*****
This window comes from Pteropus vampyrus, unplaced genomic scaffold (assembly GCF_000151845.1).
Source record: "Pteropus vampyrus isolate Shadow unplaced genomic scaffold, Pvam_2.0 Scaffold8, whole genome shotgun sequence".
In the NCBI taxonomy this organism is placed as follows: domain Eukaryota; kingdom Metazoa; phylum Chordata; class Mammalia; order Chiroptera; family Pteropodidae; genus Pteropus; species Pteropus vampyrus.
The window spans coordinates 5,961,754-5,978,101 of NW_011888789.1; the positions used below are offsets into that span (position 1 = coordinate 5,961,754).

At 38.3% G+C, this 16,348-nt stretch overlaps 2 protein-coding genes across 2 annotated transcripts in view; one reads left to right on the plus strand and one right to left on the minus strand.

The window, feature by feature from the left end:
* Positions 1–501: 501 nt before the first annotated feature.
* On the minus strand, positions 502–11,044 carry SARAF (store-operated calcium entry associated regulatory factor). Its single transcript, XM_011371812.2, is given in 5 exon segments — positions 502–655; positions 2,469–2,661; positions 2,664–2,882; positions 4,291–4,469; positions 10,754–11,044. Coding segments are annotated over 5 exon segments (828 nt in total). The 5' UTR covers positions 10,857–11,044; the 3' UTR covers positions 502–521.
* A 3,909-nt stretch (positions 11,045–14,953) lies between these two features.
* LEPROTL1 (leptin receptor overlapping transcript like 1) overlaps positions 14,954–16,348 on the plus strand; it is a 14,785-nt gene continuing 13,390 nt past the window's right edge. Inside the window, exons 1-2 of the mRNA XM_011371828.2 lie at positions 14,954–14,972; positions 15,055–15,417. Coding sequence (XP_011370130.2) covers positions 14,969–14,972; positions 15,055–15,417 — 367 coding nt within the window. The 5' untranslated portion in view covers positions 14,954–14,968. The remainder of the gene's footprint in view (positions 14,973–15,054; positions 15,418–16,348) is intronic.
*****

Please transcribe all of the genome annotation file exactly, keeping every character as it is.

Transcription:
This window comes from Pteropus vampyrus, unplaced genomic scaffold (assembly GCF_000151845.1).
Source record: "Pteropus vampyrus isolate Shadow unplaced genomic scaffold, Pvam_2.0 Scaffold8, whole genome shotgun sequence".
In the NCBI taxonomy this organism is placed as follows: domain Eukaryota; kingdom Metazoa; phylum Chordata; class Mammalia; order Chiroptera; family Pteropodidae; genus Pteropus; species Pteropus vampyrus.
The window spans coordinates 5,961,754-5,978,101 of NW_011888789.1; the positions used below are offsets into that span (position 1 = coordinate 5,961,754).

At 38.3% G+C, this 16,348-nt stretch overlaps 2 protein-coding genes across 2 annotated transcripts in view; one reads left to right on the plus strand and one right to left on the minus strand.

The window, feature by feature from the left end:
* Positions 1–501: 501 nt before the first annotated feature.
* On the minus strand, positions 502–11,044 carry SARAF (store-operated calcium entry associated regulatory factor). Its single transcript, XM_011371812.2, is given in 5 exon segments — positions 502–655; positions 2,469–2,661; positions 2,664–2,882; positions 4,291–4,469; positions 10,754–11,044. Coding segments are annotated over 5 exon segments (828 nt in total). The 5' UTR covers positions 10,857–11,044; the 3' UTR covers positions 502–521.
* A 3,909-nt stretch (positions 11,045–14,953) lies between these two features.
* LEPROTL1 (leptin receptor overlapping transcript like 1) overlaps positions 14,954–16,348 on the plus strand; it is a 14,785-nt gene continuing 13,390 nt past the window's right edge. Inside the window, exons 1-2 of the mRNA XM_011371828.2 lie at positions 14,954–14,972; positions 15,055–15,417. Coding sequence (XP_011370130.2) covers positions 14,969–14,972; positions 15,055–15,417 — 367 coding nt within the window. The 5' untranslated portion in view covers positions 14,954–14,968. The remainder of the gene's footprint in view (positions 14,973–15,054; positions 15,418–16,348) is intronic.